I haven't done too much writing about Prop. 8 here, though I have at my other haunts. Over at Calitics we've devoted a substantial amount of time and resources to it, and we've raised over $50,000 at the Calitics ActBlue Page for Equality for All. I've been praiseworthy of the campaign at times, critical at others - I think their ads fail to put a face on who the discrimination would actually harm, and as such come off as vague and allow the theocons to distract and distort the issue ("they'll teach your kids how to be gay!!!") and drive the narrative. I've been happy that much of the progressive movement has come together to defend this attack on civil rights, and that even establishment figures like Maria Shriver and Dianne Feinstein have gone public for the cause (Barack Obama has allowed the campaign to use him in Web advertising, but there's an argument to be made that he could do more).
But instead of an analytical post (the short answer is that every single volunteer is vital because this will be an extremely close vote), I'd like to get a little personal. Today is Write To Marry Day, where hundreds of bloggers are posting about Prop. 8 and their thoughts about gay marriage and civil rights. I'd like to add my own by talking about the wedding I attended a few months ago.
It was unusual only for the fact that it was extremely casual. There was morning coffee and some pastries and other food and drinks set up on picnic benches at a park in the hills behind Berkeley, and a large field where the wedding was held. When the announcement was given for the ceremony to begin, everybody kind of meandered over to the field and stood around in a circle. The "aisle" for the couple to walk down had to be created impromptu. Eventually that got sorted out. Other than that, the event had what you might expect - two people who loved one another making a commitment to spend their lives together. It was entirely unremarkable and indistinguishable from any other wedding where I've been invited. Except for one thing.
The ceremony was conducted by Assemblymember (soon to be State Senator) Mark Leno. He is notable for having authored the marriage equality law that passed through the California legislature - twice - only to be vetoed by Governor Schwarzenegger. (Just remember that the next time someone tells you he's "practically a liberal." He's opposing Prop. 8, supposedly, but has gone completely silent on the issue.)
In brief remarks, Leno talked about how the issue was not made clear to him until the Massachusetts Supreme Court rendered their decision on the law. He quoted the text of the decision at length, particularly this portion:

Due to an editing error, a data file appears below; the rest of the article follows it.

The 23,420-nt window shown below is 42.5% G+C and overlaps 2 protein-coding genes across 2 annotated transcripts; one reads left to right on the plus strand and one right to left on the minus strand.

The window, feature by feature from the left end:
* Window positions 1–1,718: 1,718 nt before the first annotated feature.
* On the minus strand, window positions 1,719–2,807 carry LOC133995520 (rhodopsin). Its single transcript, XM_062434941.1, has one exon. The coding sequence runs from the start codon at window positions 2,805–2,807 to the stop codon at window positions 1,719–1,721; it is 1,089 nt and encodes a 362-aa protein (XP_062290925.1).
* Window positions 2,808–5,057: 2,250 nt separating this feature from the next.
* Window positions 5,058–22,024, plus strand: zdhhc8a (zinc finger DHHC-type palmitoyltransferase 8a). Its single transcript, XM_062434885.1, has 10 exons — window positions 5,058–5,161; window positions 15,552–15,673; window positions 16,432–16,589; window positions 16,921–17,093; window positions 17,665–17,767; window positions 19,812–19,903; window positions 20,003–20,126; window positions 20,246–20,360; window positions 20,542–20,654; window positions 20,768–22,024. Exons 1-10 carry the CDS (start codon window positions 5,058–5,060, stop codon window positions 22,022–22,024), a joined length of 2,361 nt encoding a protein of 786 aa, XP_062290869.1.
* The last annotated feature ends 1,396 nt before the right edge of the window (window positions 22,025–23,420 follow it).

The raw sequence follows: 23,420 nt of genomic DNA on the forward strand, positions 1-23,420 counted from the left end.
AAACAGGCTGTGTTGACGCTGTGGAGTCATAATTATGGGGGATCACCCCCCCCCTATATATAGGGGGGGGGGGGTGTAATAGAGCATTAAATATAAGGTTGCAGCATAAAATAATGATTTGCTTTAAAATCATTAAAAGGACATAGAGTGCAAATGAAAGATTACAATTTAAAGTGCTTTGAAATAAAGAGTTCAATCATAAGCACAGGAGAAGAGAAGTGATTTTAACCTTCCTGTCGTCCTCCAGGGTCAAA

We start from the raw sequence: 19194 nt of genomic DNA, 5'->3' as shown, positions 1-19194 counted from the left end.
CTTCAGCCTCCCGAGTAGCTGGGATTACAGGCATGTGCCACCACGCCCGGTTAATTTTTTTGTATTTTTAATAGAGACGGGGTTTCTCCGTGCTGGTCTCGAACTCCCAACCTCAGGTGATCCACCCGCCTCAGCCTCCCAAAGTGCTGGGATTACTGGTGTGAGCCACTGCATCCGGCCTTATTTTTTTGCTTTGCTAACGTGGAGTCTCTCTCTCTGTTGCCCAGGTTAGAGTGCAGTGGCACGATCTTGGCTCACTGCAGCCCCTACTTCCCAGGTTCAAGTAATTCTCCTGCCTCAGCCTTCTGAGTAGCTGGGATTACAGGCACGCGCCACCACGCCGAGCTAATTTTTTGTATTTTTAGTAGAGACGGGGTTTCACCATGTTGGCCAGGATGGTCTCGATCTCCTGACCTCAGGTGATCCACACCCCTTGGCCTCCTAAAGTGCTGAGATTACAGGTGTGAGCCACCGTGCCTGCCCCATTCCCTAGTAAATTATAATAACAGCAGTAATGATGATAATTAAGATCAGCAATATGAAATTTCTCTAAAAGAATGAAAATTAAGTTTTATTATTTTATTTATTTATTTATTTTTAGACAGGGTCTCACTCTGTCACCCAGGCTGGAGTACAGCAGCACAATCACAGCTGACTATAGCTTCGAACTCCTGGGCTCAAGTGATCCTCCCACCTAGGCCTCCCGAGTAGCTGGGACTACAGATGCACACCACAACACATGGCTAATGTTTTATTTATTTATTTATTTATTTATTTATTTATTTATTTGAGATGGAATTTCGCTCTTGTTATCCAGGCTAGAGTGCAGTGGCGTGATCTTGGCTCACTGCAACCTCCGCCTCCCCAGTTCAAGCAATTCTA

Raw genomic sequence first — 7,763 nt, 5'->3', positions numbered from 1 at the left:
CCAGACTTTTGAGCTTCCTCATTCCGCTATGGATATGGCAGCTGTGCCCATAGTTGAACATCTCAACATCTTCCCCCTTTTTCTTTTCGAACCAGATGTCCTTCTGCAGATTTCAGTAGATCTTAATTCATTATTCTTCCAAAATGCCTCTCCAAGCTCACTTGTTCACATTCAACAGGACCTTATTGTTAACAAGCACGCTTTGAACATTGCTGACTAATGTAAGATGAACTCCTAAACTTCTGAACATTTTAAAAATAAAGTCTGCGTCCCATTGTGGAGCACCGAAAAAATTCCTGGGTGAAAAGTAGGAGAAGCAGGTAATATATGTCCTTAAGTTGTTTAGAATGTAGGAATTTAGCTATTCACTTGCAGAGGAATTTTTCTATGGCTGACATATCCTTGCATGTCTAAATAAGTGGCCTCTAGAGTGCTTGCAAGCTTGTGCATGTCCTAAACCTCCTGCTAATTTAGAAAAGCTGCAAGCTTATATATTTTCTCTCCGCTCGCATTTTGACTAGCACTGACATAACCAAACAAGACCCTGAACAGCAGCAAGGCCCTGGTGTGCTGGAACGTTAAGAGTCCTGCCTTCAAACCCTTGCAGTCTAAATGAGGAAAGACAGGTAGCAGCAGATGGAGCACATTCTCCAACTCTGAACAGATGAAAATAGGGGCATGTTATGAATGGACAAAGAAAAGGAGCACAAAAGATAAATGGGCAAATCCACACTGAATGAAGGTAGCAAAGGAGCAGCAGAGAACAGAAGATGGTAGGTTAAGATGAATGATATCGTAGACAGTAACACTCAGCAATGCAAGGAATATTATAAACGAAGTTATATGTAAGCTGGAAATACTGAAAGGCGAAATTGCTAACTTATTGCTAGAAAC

The SJC ruling held that the Massachusetts constitution "forbids the creation of second-class citizens." The state Attorney General's office, which argued to the court that state law doesn't allow gay couples to marry, "has failed to identify any constitutionally adequate reason for denying civil marraige to same-sex couples," Marshall wrote.
The creation of second-class citizens is really the nub of this, said Leno. By defining marriage in such a way, those who would seek to ban gay marriage tell those who wish to love one another how they can do it. But this is part of the common experience of the human condition - the desire to love another man or woman and profess a commitment to them. What is perverse - indeed, irrational and against human nature - is to defy that love and that commitment. The right to marry is a right to share in the common experience of man. It has served the nation and the world with tangible societal benefits and promotion of the family. It is a profoundly conservative virtue.
And this was a very (small-c) conservative, simple wedding, just two people - two men - and their friends and family, coming together to express their love and joy. This is what those who would pass Prop. 8 would snuff out. Indeed they are the radicals - the kind of people who would express that equality is not an American value. They have to rewrite the Declaration of Independence to fit their worldview:
We hold these truths to be self-evident, that all men are created equal…
It's really as simple as that. I was thinking while attending this wedding that I would maybe write something about the feelings it engendered, the wonderful picture of basic civil rights being expressed. But it was totally unremarkable, which is why I waited so long. It was banal, even. It was just two people that love one another among the hundreds of millions and even billions on this planet. There was nothing that special about it.
Which is why it should not be singled out and rejected.
If you can, volunteer for No on 8 or donate to their cause. It's the best investment in normalcy that you'll ever make.